I saw this last week, Randy. I checked one that they suggested in my tree and found it to be highly unlikely, if not completely wrong. I don’t trust these hints either and will review them carefully, as you did.
Wouldn’t it be nice, though if they added a parent or parents that broke down one of my brick walls?

Gayle said...

I too caught this last week and had an immediate negative reaction. Just too much potential for error resulting in many many more unproven trees.

Dennis Lohr said...

10) How does Ancestry.com determine the potential relationships? There are 17 other Ancestry Member Trees for Philip Row (1752-1817), and ten of them postulate these parents.


Carry this forward several years, and those 10 Member Trees will grow exponentially as others accept this same suggestion. Then what may have been a relatively small number of trees that gave one pause before selecting the relationship, now seems much more plausible because 50 or 100 trees have accepted it. And the ease with which someone can add this “potential” is what makes it so dangerous, Genealogical Proof Standard be damned.


It didn’t take me long to remove other trees from my hint results. This change only strengthens my decision to do so, but I am frustrated by the prospect of having to do additional vetting of poor research in the future.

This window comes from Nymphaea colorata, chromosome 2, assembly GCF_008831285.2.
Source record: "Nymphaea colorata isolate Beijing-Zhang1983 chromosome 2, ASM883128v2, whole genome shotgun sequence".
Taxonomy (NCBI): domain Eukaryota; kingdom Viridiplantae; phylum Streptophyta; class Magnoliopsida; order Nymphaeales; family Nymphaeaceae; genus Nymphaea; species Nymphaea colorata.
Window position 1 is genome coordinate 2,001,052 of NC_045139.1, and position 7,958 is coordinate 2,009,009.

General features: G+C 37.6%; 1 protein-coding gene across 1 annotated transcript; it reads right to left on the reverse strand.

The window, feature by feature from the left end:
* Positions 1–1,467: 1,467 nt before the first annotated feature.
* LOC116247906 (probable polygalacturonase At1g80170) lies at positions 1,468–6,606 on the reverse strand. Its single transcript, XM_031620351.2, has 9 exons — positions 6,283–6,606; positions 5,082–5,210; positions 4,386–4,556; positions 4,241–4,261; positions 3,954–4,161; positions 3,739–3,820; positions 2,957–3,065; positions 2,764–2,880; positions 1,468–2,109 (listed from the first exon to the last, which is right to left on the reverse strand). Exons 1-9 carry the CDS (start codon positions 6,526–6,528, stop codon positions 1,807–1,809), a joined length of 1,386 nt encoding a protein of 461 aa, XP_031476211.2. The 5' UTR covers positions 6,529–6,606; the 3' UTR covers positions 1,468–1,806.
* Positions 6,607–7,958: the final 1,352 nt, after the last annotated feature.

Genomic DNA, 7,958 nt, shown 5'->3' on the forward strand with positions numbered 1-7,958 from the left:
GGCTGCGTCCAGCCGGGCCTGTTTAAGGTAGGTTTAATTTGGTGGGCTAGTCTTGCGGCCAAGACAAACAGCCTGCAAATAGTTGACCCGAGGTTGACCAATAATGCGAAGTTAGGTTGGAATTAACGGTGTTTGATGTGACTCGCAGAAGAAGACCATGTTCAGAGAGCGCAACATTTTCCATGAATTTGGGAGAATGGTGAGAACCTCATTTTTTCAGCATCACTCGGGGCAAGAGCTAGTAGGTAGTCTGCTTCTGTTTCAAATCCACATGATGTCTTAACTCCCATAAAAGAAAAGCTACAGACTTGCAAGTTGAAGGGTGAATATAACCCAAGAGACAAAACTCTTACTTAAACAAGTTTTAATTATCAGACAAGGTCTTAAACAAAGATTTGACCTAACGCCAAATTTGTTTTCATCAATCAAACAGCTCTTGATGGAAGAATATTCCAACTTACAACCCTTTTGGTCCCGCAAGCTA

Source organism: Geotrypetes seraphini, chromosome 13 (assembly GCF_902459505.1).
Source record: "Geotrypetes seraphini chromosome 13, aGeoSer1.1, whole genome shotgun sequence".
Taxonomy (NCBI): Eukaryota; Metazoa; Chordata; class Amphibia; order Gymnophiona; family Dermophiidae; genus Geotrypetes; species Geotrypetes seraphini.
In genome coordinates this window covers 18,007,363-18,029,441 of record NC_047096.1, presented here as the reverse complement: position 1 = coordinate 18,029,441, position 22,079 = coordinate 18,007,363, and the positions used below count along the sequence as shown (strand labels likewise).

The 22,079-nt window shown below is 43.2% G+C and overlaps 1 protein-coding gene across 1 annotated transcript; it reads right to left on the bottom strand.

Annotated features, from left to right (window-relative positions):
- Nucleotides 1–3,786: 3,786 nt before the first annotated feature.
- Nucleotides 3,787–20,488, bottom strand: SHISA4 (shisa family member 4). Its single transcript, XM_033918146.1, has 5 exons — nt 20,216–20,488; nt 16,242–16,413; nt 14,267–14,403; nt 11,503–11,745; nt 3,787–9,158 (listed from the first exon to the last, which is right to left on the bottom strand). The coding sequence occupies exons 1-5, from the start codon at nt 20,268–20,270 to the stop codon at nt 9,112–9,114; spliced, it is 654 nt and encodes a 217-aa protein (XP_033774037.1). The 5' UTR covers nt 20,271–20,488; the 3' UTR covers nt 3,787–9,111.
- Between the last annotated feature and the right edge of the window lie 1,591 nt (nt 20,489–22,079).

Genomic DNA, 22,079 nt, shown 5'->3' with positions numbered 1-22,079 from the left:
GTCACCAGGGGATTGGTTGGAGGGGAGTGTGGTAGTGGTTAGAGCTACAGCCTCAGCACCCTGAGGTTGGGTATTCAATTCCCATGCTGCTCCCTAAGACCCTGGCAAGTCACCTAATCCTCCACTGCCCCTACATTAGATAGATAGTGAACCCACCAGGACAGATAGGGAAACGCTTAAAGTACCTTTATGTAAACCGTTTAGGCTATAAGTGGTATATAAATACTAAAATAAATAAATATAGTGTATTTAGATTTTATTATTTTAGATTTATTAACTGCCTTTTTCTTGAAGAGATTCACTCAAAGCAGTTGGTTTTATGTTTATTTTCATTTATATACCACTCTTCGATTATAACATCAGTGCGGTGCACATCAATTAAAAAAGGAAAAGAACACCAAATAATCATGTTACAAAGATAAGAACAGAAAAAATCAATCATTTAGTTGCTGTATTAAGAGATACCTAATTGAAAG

James Alexander Knighton said...

I was immediately sceptical when I saw this feature appear, and I still dislike it, but funnily enough the two times I tried it out actually did lead me to discovering what I consider to be the actual parents. Regardless, I have disabled the feature since I don't like the way it looks.

Randy Seaver said...

Dennis Lohr, excellent comment and you're spot on.

We can only do the best we can, and try to convince other researchers of the accuracy of our work. That's one reason I write my blog, because someone may be searching for the information I have that many of the others don't have. For instance, a researcher might Google Philip Row and find this blog post, or the blog post that gives his Revolutionary War Pension file transcriptions, and see the available evidence.

And Ancestry.com will continue to promote their One World Tree used for the We're Related mobile app with "consensus" relationships. At least on FamilySearch Family Tree, we can edit the profiles and try to convince other users based on the available evidence.